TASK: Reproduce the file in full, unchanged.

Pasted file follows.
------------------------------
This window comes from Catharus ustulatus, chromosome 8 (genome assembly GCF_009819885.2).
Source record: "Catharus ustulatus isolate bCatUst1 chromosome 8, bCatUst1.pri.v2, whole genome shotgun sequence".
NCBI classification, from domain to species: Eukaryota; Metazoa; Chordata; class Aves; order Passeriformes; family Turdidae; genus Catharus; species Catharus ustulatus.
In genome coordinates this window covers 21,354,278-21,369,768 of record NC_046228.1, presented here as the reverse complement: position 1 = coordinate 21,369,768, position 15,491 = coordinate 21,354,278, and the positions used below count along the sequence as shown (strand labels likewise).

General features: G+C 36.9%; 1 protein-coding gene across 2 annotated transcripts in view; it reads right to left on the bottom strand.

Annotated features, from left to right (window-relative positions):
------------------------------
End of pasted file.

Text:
This window comes from Catharus ustulatus, chromosome 8 (genome assembly GCF_009819885.2).
Source record: "Catharus ustulatus isolate bCatUst1 chromosome 8, bCatUst1.pri.v2, whole genome shotgun sequence".
NCBI classification, from domain to species: Eukaryota; Metazoa; Chordata; class Aves; order Passeriformes; family Turdidae; genus Catharus; species Catharus ustulatus.
In genome coordinates this window covers 21,354,278-21,369,768 of record NC_046228.1, presented here as the reverse complement: position 1 = coordinate 21,369,768, position 15,491 = coordinate 21,354,278, and the positions used below count along the sequence as shown (strand labels likewise).

General features: G+C 36.9%; 1 protein-coding gene across 2 annotated transcripts in view; it reads right to left on the bottom strand.

Annotated features, from left to right (window-relative positions):